Alistair Cooke: Radio and TV Icon, Hidden Folklorist

This article about the broadcaster, journalist, and writer Alistair Cooke is part of a series called “Hidden Folklorists,” which examines the folklore work of surprising people, including people better known for other pursuits. An earlier version of the article appeared in Folklife Center News, Volume 27, Number 1-2, Winter/ Spring 2005. The English-born journalist, broadcaster, […]

“The Gal Who Will Use the Recording Machine:” Insights into the Sarah P. Jamali Collection

This blog post is part of a series called “Hidden Folklorists,” which examines the folklore work of surprising people, including people better known for other pursuits. One of my favorite ways to explore our collections is to leaf through the folders of the correspondence file cabinets in our reading room, where I often come across […]

Becky Elzy and Alberta Bradford: Spiritual Folklorists

This blog post about the “Two Sweet Singers” Becky Elzy and Alberta Bradford is part of a series called “Hidden Folklorists,” which examines the folklore work of surprising people, including people better known for other pursuits. In preparing this post, I was greatly aided by Shane K. Bernard, the archivist at Avery Island in Louisiana, […]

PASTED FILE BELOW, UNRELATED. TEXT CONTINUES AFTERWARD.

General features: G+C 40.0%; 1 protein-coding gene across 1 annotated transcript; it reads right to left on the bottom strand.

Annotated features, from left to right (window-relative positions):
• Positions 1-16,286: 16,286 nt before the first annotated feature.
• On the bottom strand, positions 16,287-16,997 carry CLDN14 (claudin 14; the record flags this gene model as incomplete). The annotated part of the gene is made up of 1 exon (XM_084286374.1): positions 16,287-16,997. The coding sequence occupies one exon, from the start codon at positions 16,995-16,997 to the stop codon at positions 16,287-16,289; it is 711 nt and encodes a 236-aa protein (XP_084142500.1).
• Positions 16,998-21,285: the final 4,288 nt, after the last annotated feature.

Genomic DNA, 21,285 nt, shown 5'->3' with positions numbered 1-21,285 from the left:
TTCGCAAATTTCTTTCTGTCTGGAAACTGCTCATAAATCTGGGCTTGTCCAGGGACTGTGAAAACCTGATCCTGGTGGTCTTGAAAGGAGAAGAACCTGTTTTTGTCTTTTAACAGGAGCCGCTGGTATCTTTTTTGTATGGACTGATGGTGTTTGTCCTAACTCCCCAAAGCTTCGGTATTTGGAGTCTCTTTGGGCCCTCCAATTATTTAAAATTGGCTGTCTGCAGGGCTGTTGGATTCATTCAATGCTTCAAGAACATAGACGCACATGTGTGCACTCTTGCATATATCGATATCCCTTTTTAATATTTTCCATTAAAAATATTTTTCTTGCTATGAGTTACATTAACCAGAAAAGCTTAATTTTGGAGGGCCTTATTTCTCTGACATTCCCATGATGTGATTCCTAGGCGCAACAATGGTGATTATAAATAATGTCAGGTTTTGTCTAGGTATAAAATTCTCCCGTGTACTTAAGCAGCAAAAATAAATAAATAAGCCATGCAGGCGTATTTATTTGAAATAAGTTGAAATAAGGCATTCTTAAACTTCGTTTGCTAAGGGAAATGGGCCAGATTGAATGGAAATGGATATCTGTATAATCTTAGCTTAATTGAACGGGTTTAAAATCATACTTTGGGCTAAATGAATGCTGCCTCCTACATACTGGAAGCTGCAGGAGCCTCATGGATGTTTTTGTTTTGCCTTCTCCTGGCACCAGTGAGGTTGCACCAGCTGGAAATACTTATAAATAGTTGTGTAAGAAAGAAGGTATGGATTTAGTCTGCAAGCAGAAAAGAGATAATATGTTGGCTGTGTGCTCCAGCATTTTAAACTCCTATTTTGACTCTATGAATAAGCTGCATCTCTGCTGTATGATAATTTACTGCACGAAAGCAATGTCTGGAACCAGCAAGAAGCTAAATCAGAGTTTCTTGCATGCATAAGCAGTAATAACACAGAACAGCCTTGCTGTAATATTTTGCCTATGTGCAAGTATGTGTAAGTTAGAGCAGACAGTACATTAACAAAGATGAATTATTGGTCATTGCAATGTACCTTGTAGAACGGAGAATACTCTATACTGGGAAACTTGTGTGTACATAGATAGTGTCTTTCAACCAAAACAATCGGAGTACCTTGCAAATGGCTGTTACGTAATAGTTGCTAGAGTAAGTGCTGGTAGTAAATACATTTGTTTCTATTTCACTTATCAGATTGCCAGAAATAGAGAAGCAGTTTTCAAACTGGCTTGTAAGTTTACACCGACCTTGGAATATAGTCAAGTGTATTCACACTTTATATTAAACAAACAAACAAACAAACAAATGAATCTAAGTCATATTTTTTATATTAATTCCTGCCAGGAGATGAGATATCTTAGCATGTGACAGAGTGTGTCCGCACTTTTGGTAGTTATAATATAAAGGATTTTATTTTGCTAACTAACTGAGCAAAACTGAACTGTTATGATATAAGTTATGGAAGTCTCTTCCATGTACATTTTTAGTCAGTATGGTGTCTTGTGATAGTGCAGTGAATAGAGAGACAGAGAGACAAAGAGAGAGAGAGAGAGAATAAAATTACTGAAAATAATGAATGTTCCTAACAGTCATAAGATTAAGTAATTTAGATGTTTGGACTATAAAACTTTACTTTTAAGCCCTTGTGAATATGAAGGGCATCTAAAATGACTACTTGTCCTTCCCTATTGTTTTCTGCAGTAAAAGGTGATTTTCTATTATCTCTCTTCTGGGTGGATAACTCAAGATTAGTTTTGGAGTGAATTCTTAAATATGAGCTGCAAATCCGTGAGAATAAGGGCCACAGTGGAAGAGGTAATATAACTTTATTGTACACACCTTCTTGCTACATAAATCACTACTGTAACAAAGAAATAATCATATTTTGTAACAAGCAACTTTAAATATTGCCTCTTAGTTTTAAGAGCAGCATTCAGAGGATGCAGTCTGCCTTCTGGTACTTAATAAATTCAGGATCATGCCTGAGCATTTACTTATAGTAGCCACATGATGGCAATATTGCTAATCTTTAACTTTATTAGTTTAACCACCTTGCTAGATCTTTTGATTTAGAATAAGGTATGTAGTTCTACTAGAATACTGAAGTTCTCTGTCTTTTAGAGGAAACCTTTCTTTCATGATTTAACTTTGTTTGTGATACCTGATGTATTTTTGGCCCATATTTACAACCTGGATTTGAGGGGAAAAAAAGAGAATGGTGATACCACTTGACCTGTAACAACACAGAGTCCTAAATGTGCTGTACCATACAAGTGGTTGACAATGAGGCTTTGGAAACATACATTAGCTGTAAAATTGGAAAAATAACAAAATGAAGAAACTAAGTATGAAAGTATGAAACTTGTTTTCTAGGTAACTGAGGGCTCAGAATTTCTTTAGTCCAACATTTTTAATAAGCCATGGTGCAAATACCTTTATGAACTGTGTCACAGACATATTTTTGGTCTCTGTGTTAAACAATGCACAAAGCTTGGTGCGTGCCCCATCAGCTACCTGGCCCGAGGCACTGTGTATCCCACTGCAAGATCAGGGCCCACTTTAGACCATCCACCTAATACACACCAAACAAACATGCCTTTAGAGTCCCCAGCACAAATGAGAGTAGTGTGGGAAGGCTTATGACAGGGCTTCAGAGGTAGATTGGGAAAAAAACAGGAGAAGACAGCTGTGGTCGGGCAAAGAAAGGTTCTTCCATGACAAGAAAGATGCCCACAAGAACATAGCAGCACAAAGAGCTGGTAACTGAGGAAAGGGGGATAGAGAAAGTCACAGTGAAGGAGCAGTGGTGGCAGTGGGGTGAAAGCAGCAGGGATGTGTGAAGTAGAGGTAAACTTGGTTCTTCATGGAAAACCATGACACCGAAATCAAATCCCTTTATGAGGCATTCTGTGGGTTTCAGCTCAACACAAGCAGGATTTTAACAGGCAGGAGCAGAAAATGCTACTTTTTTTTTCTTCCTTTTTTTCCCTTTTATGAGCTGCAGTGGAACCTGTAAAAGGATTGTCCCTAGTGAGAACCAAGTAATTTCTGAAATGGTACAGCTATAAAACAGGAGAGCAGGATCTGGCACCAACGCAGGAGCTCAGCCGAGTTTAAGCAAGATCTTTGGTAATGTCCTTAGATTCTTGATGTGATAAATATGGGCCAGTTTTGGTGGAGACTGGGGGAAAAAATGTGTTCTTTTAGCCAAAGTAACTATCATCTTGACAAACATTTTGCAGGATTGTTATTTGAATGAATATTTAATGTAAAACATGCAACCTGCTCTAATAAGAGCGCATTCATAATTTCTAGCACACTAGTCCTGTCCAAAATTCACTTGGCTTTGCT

Frederick Douglass: “I Am A Man”

This blog post is the second of two about the abolitionist Frederick Douglass (celebrating his 200th birthday) and part of a series called “Hidden Folklorists,” which examines the folklore work of surprising people, including people better known for other pursuits. The first post, “Frederick Douglass: Free Folklorist,” is available at this link. The 1850s brought new […]

Edward Avery McIlhenny: Spicy Folklorist

This blog post about the naturalist, ornithologist, and hot sauce innovator E. A. McIlhenny is part of a series called “Hidden Folklorists,” which examines the folklore work of surprising people, including people better known for other pursuits. In preparing this post, I was greatly aided by Shane K. Bernard, the archivist at Avery Island in Louisiana. Edward Avery […]

Frederick Douglass: Free Folklorist

This blog post about the abolitionist Frederick Douglass is part of a series called “Hidden Folklorists,” which examines the folklore work of surprising people, including people better known for other pursuits. This is part one of a two-part article, part two, “Frederick Douglass: ‘I Am a Man,’” can be found at the link. I have often […]

Nicholas Ray: frustrated folklorist

This blog post about the filmmaker Nicholas Ray is part of a series called “Hidden Folklorists,” which examines the folklore work of surprising people, including people better known for other pursuits. Nicholas Ray (1911-1979)—iconoclastic filmmaker, writer, friend to trouble, and…folklorist? To those who know the name, Nicholas Ray is most readily recognized as the director who brought […]